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Hen of the woods gratin

Make the most of this large and tasty mushroom by creating a classic and comforting main meal

Hen of the woods gratin is a comforting and moreish dish
Hen of the woods gratin is a comforting and moreish dish

Hen of the woods or maitake (Grifola frondosa) is one of the most desirable edible polypores. It can be found growing parasitically on deciduous trees or their stumps, particularly Oak, and is easily identified by its wavy, grey-brown and cream “leaves” that resemble the tail feathers of a hen.

Hen of the woods growing on oak
Hen of the woods growing on oak

When young, it has a pleasant and slightly sweet, nutty aroma but can quickly start to smell unpleasant when mature. Its white flesh remains reasonably firm when baked or roasted, although it will break down to a mince-like consistency when pan-cooked at length.

Its large size means Hen of the Woods is perfect for a main meal — and has earned it the moniker king of mushrooms in Japan. Its other Japanese name, Maitake, means “dancing” — folklore has it that it is a reflection of the enthusiasm with which it is regarded in Asia, causing people to dance with joy when they saw it.

This recipe takes the slightly sweet but rich flavour of Hen of the Woods and combines it with leek, herbs and cheese to make a moreish and comforting Autumn dish. Crème fraîche is used rather than cream as a healthier option, but also to counteract the sweetness of the mushroom with a little sharpness. The umami of the cheddar and parmesan also works to balance the dish with some saltiness.

Hen of the woods ready to cook
Hen of the woods ready to cook

Preparing hen of the woods is simple as the majority of the mushroom can be eaten (also a bonus as there is limited wastage) — just trim off some of the thicker base of the mushroom where dirt can gather.

In China and Japan, maitake is used to treat diabetes and hypertension as it is believed to lower blood sugar and cholesterol. Because of this, people taking blood thinners or with diabetes, heart problems or low blood pressure are advised to check with a doctor before consuming in large amounts. As with many wild mushrooms, Hen of the Woods is reported to cause a gastric reaction in a small minority of people, so a small sample should always be eaten as a test before consuming the fungi in large quantities.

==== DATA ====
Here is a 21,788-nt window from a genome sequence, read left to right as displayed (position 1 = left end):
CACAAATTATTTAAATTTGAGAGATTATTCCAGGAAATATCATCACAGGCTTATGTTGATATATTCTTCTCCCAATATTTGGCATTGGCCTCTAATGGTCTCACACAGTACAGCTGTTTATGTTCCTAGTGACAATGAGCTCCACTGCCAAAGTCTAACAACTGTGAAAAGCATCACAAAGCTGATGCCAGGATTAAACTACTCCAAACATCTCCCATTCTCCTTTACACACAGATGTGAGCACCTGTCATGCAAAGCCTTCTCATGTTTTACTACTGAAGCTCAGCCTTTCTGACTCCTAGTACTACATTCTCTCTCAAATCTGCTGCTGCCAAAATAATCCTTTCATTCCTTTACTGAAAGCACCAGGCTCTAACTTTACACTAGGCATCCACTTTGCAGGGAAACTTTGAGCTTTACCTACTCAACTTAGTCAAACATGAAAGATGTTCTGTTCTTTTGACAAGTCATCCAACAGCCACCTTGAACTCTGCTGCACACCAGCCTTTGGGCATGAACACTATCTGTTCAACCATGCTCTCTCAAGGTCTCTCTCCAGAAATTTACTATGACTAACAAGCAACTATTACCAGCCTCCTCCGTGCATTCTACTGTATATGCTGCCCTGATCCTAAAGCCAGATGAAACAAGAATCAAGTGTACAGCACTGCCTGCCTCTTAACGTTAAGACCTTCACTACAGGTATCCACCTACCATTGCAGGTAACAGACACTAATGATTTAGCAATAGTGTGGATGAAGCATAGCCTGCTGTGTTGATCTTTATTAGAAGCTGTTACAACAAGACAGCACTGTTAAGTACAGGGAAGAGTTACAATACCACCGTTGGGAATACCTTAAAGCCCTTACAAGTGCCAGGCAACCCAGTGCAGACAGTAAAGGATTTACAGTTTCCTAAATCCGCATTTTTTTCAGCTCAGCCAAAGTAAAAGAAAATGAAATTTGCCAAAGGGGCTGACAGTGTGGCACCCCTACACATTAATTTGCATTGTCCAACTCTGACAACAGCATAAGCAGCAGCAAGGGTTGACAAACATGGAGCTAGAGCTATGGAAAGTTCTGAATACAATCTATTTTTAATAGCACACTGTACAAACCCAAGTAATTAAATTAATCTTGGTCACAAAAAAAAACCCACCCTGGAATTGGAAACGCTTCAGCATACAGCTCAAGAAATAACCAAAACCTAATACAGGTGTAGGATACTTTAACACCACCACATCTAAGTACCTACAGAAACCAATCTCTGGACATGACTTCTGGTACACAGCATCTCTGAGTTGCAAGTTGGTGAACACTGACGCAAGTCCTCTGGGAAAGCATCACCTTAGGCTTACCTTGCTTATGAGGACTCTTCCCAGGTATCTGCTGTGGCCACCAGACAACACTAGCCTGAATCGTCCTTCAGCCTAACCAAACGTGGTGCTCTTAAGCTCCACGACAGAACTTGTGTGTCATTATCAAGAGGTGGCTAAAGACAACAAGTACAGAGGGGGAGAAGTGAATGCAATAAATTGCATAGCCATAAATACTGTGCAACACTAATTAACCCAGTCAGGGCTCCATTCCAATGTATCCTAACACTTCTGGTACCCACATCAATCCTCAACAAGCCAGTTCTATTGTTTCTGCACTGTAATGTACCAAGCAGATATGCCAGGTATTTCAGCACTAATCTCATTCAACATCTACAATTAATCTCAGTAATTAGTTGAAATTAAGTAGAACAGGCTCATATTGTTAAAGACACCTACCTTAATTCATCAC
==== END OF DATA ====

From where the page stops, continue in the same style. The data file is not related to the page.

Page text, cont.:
This recipe serves four as a main meal

For the Uszka (makes approx 18):

Ingredients - filling

Approx 400g hen of the woods (maitake), washed and trimmed

2 large leeks (200g-250g once trimmed) cut into ½ inch rounds

3 heaped tbsp crème fraiche

2 cloves garlic, finely chopped

100ml dry white wine

Sprigs fresh thyme, leaved stripped

250ml/1/2 pint vegetable stock

1 tablespoon butter

2 handfuls breadcrumbs

1tbsp plain flour

1 tsp wholegrain mustard

Approx 25g cheddar, grated

Parmesan, grated


Hen of the woods gratin

Preheat oven to 200 deg or 180deg fan

Add the butter to a frying pan and cook the leeks and garlic until turning golden on the edges.

Add in the Hen of the Woods and very lightly cook for a couple of minutes until just browned.

Sprinkle over 1 heaped tbsp of plain flour and stir in and season. Transfer to baking dish.

Add the white wine and vegetable stock to the pan and simmer for 5mins to slightly reduce.

Lower the heat and stir in the crème fraîche, mustard and thyme. Heat through for a couple of minutes while stirring to combine.

Pour over the leeks and mushrooms in the baking dish. Sprinkle the grated cheddar, parmesan and breadcrumbs over the top.

Cover with foil, transfer to the oven and cook for 20mins.

Remove foil and cook for a further 5 minutes to brown.

Learn more about Hen of the Woods or discover more about wild edibles and recipes on a foraging course

Always stay safe when foraging. You need to be 100% sure of your identification, 100% sure that your foraged item is edible, and 100% sure that you are not allergic to it (it is good practice to always try a small amount of any new food you are consuming). If in doubt, leave it out!


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